Ethanol is the most known and widely used organic solvent. Excessive intake of ethanol during pregnancy may lead to the foetal alcohol syndrome. This syndrome includes characteristic facial anomalies of the affected child, growth retardation and permanent central nervous system damage and is also associated with an increased risk of congenital anomalies in several organ systems. A suggested mechanism of action is that ethanol and the degradation product acetaldehyde may induce cell death and abnormal cell migration, which can cause a variety of congenital anomalies[10]. A similar mechanism of action, have been suggested for exposure to the organic solvents toluene or gasoline and risk of congenital anomalies[11, 12].

    To our knowledge, no studies have investigated if exposure to organic solvents in the home environment during pregnancy affects the risk for congenital anomalies in a general population. Organic solvents are used in different concentrations in all kinds of paint and many of these are liberated during painting and subsequently during drying and hardening. Many pregnant women are expected to be exposed to organic solvents from paint fumes during pregnancy due to “nesting behavior” and/or moving residence.

    The aim of the present study was to investigate the association between exposure to paint fumes in the residence during the 1st trimester of pregnancy and the risk of congenital anomalies in a prospective cohort.

    Methods

    Study population

    The study was carried out within The Danish National Birth Cohort (DNBC), which is a population based cohort of more than pregnant women and their offspring, and created to study determinants of early child health and diseases in later life[13]. From March to November pregnant women, who met the requirements of being able to speak Danish, being pregnant and intended to carry the pregnancy to term, were invited to participate in the DNBC. The invitation took place at the general practitioner, at the first antenatal visit, where the women received written information and an informed consent to sign and forward to the study secretariat. In the DNBC the women took part in two prenatal computer-assisted telephone interviews around gestational week 12 and The content of the interviews was developed in consultation with external experts and included, among others, questions related to lifestyle factors such as alcohol consumption and smoking habits and furthermore questions about occupation. The Danish ethical committee approved the DNBC.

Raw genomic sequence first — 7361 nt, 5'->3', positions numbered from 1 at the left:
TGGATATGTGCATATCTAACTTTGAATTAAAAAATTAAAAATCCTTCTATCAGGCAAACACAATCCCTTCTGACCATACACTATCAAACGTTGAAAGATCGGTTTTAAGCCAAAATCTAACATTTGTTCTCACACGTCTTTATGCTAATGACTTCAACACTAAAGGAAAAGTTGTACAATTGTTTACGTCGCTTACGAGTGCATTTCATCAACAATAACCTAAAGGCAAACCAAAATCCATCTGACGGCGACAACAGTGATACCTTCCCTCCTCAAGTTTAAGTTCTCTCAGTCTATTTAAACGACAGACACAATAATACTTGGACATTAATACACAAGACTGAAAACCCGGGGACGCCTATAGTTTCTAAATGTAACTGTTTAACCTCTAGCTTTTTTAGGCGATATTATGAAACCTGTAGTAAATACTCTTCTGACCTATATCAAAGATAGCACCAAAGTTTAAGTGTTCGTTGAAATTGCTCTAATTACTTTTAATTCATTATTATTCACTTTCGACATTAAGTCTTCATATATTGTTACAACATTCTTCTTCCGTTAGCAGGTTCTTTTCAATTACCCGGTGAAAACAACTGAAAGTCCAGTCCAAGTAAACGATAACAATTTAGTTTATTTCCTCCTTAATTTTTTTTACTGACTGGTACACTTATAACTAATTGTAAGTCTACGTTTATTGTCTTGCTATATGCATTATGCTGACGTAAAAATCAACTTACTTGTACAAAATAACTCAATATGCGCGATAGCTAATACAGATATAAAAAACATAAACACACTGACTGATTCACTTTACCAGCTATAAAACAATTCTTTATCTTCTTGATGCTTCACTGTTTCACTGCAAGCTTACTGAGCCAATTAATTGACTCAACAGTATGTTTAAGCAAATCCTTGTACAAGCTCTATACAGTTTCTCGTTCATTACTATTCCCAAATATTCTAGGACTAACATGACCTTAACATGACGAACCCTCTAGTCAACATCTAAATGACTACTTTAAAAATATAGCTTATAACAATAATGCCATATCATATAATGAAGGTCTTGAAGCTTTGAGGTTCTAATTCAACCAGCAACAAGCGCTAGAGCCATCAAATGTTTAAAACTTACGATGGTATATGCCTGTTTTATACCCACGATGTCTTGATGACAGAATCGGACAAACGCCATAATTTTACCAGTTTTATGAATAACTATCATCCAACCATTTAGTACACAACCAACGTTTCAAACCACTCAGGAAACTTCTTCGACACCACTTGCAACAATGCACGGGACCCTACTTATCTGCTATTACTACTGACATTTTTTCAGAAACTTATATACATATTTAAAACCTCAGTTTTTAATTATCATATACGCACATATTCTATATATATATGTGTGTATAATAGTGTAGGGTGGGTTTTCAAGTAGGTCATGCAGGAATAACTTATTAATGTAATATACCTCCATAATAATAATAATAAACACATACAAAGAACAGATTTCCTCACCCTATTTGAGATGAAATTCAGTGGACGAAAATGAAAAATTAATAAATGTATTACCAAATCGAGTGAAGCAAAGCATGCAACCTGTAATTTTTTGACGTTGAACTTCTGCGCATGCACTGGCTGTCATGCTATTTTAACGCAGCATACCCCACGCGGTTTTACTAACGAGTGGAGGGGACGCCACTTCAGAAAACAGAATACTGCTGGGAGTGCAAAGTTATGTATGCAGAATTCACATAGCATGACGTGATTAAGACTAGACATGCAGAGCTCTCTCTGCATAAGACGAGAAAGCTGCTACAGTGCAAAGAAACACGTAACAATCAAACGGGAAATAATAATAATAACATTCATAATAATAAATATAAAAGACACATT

Paint fumes exposure assessment

    In the time period between September and May the second prenatal interview included questions about exposure to paint fumes in the residence. In total 20 pregnant women were interviewed during this time period. At first the women were asked if any painting had been done in their residence during pregnancy and if so, if they painted “furniture, floor, radiator and/or woodwork” and/or “wall and/or ceiling” and further, in exactly which gestational week(s) these two categories of painting was done.

    From these questions, we generated the variable “exposure to paint fumes in 1st trimester” (no/yes) based on painting done in th pregnancy week, regardless of the object of painting (furniture, floor, radiator and/or woodwork, wall and/or ceiling).

    Assessment of congenital anomalies

    Information on congenital anomalies in the offspring were obtained by linking the unique personal identification number of the mother and her child to the nationwide National Hospital Discharge Registry, which entails information on all hospital admissions and outpatient contacts on the individual patient[14]. All pregnancy outcomes are reported to and recorded in this register including congenital anomalies in live born children, whereas congenital anomalies in stillbirths, abortions and terminated pregnancies are not registered in the National Hospital Register. Congenital anomalies in live born children are diagnosed and assigned by physicians according to the International Classification of Diseases 10th Revision (ICD). We identified all children with ICD-codes Q to Q recorded during the first three and a half year of life.